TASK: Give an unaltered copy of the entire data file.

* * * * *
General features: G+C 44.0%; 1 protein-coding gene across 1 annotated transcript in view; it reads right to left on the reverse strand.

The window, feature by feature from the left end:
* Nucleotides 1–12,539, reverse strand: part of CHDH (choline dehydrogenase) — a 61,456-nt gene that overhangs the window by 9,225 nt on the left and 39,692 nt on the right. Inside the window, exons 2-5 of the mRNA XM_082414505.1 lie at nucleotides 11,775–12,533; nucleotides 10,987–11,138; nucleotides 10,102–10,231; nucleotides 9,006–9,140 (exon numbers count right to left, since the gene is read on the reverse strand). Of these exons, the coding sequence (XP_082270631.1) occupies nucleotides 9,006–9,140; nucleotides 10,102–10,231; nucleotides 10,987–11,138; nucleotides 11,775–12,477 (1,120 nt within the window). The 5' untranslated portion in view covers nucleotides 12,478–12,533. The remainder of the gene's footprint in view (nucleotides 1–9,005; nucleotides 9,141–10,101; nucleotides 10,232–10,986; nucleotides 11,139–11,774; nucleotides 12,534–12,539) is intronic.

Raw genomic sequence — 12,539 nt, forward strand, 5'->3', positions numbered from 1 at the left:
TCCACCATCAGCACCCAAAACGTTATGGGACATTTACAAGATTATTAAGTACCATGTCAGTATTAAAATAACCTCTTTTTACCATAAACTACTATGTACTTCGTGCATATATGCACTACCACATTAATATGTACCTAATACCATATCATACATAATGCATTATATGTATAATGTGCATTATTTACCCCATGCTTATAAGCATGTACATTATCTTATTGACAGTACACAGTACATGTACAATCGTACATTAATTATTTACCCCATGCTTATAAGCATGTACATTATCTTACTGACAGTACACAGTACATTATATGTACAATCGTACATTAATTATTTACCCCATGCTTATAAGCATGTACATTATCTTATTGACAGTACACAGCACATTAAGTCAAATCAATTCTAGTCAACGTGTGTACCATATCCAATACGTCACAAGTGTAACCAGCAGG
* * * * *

General features: G+C 44.0%; 1 protein-coding gene across 1 annotated transcript in view; it reads right to left on the reverse strand.

The window, feature by feature from the left end:
* Nucleotides 1–12,539, reverse strand: part of CHDH (choline dehydrogenase) — a 61,456-nt gene that overhangs the window by 9,225 nt on the left and 39,692 nt on the right. Inside the window, exons 2-5 of the mRNA XM_082414505.1 lie at nucleotides 11,775–12,533; nucleotides 10,987–11,138; nucleotides 10,102–10,231; nucleotides 9,006–9,140 (exon numbers count right to left, since the gene is read on the reverse strand). Of these exons, the coding sequence (XP_082270631.1) occupies nucleotides 9,006–9,140; nucleotides 10,102–10,231; nucleotides 10,987–11,138; nucleotides 11,775–12,477 (1,120 nt within the window). The 5' untranslated portion in view covers nucleotides 12,478–12,533. The remainder of the gene's footprint in view (nucleotides 1–9,005; nucleotides 9,141–10,101; nucleotides 10,232–10,986; nucleotides 11,139–11,774; nucleotides 12,534–12,539) is intronic.

Raw genomic sequence — 12,539 nt, forward strand, 5'->3', positions numbered from 1 at the left:
TCCACCATCAGCACCCAAAACGTTATGGGACATTTACAAGATTATTAAGTACCATGTCAGTATTAAAATAACCTCTTTTTACCATAAACTACTATGTACTTCGTGCATATATGCACTACCACATTAATATGTACCTAATACCATATCATACATAATGCATTATATGTATAATGTGCATTATTTACCCCATGCTTATAAGCATGTACATTATCTTATTGACAGTACACAGTACATGTACAATCGTACATTAATTATTTACCCCATGCTTATAAGCATGTACATTATCTTACTGACAGTACACAGTACATTATATGTACAATCGTACATTAATTATTTACCCCATGCTTATAAGCATGTACATTATCTTATTGACAGTACACAGCACATTAAGTCAAATCAATTCTAGTCAACGTGTGTACCATATCCAATACGTCACAAGTGTAACCAGCAGG